Following UV irradiation, cellular mRNA levels are transiently decreased due to the inhibition of transcription and mRNA polyadenylation. The UV-induced inhibition of 3' processing reflects the interaction of the polyadenylation factor CstF-50 with the tumor suppressors BRCA1/BARD1 as well as the BRCA1/BARD1-mediated degradation of RNA polymerase II (RNAP II). As CstF-50 can interact with BRCA1/BARD1 and RNAP II inhibiting or activating polyadenylation, respectively, and cells with reduced levels of CstF show an enhanced sensitivity to UV and reduced ability to ubiquitinate RNAP II and repair DNA, we propose a coordinating role for this factor in the DNA damage response. Our studies add complexity to the cellular response to UV treatment by linking RNA processing to the p53 network. Here, we show that the C-terminal domain of the tumor suppressor p53 associates not only with BARD1 but also with CstF-50. Although the p53/CstF complex is detected independently of DNA damage, we found that the tumor suppressor BARD1 can coexist in complexes with CstF and p53 only after UV treatment. Consistent with this, we found that the C-terminal domain of p53 inhibits pre-mRNA cleavage in vitro. Significantly, siRNA-mediated knockdown of p53 has different effects on the UV-induced inhibition of polyadenylation in cells expressing different levels of p53. Supporting the physiological significance of these results, a previously identified mutation in p53 (Ser241Phe) decreases the p53-BARD1 interaction and abrogates inhibition of polyadenylation, which can be restored by the expression of wild-type p53. We also found that p53 participates in the post-transcriptional regulation of endogenous transcripts of housekeeping but not p53-regulated genes. We also determined that the interaction between CstF-50 and BARD1 involves the ankyrin-BRCT linker but not the ankyrin or BRCT domains. The structural plasticity imparted by the ANK-BRCT linker helps explain the regulated assembly of different proteins involved in DNA damage to BARD1, including BARD1-dependent stabilization of p53 and the induction of apoptosis. Furthermore, supporting the role of BARD1 in signaling in the DNA damage response, we found that UV-induced BARD1 phosphorylation is important not only for its functions associated with CstF-50 but also for its functions in regulating p53 phosphorylation and stability.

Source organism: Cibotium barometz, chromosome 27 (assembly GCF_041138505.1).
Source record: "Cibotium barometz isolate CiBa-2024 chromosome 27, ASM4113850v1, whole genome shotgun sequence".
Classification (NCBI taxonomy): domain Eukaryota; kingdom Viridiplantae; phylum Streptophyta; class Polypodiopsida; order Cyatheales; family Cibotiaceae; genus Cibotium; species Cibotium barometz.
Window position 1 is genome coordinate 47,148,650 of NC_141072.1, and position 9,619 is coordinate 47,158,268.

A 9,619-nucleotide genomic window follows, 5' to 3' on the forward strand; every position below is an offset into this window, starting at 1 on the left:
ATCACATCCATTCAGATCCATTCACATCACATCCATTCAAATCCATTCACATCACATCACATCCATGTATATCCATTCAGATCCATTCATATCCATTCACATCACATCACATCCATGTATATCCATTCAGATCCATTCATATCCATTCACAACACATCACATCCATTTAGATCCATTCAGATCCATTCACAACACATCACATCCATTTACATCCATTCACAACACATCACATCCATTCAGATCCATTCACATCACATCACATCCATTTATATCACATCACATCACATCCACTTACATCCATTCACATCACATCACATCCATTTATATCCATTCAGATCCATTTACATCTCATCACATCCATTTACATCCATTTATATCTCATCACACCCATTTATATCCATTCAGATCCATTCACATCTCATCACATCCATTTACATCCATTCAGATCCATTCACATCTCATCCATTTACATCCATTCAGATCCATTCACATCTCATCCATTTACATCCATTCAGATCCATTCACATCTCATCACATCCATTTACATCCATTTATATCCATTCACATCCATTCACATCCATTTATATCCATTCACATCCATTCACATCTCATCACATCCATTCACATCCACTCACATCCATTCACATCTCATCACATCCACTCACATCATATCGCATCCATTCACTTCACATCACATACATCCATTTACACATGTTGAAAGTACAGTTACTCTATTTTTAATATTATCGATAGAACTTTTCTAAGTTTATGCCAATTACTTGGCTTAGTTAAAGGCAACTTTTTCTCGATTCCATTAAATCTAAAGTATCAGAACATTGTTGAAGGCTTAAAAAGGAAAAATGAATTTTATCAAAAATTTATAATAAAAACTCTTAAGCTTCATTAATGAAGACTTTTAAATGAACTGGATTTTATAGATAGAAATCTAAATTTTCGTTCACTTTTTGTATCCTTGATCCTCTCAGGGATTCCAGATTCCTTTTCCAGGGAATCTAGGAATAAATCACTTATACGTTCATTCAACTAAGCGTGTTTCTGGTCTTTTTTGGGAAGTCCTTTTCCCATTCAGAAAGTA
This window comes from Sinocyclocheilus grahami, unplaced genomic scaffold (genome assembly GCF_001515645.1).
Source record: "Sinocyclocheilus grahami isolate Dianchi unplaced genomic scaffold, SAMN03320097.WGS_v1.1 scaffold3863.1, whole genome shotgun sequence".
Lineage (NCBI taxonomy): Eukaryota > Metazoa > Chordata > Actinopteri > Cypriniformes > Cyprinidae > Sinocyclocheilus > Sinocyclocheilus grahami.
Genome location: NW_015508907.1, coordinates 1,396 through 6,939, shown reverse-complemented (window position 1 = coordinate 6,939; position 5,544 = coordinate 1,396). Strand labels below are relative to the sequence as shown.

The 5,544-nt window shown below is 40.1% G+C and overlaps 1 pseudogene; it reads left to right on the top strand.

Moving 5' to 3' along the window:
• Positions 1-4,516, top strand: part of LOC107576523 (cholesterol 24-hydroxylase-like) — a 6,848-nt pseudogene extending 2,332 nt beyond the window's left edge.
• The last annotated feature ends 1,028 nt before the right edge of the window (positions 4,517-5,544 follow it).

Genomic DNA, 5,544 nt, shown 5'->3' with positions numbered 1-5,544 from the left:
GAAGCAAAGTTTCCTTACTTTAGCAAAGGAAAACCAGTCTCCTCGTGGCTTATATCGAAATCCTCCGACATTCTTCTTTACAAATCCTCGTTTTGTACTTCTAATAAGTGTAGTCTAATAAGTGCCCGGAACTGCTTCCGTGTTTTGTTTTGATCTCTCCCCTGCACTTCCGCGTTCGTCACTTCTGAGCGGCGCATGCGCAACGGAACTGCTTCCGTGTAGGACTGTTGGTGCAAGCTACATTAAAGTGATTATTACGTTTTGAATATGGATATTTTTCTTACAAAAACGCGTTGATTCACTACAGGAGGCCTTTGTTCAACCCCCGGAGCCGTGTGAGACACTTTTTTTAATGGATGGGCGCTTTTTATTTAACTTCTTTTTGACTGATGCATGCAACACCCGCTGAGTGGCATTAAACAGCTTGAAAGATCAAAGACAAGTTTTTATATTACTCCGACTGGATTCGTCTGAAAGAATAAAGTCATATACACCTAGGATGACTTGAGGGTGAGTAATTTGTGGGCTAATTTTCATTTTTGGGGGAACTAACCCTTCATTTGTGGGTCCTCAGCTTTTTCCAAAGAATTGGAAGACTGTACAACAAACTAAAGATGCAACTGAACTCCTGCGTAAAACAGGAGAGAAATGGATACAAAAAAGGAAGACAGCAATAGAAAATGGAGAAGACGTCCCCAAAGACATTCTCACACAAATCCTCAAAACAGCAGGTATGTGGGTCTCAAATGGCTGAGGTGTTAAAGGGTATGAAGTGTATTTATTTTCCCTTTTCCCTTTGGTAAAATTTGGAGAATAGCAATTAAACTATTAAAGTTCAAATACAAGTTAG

• Exploration of Aporphines as MDMA and AChE Inhibitors

    Author:
    Stevan Pecic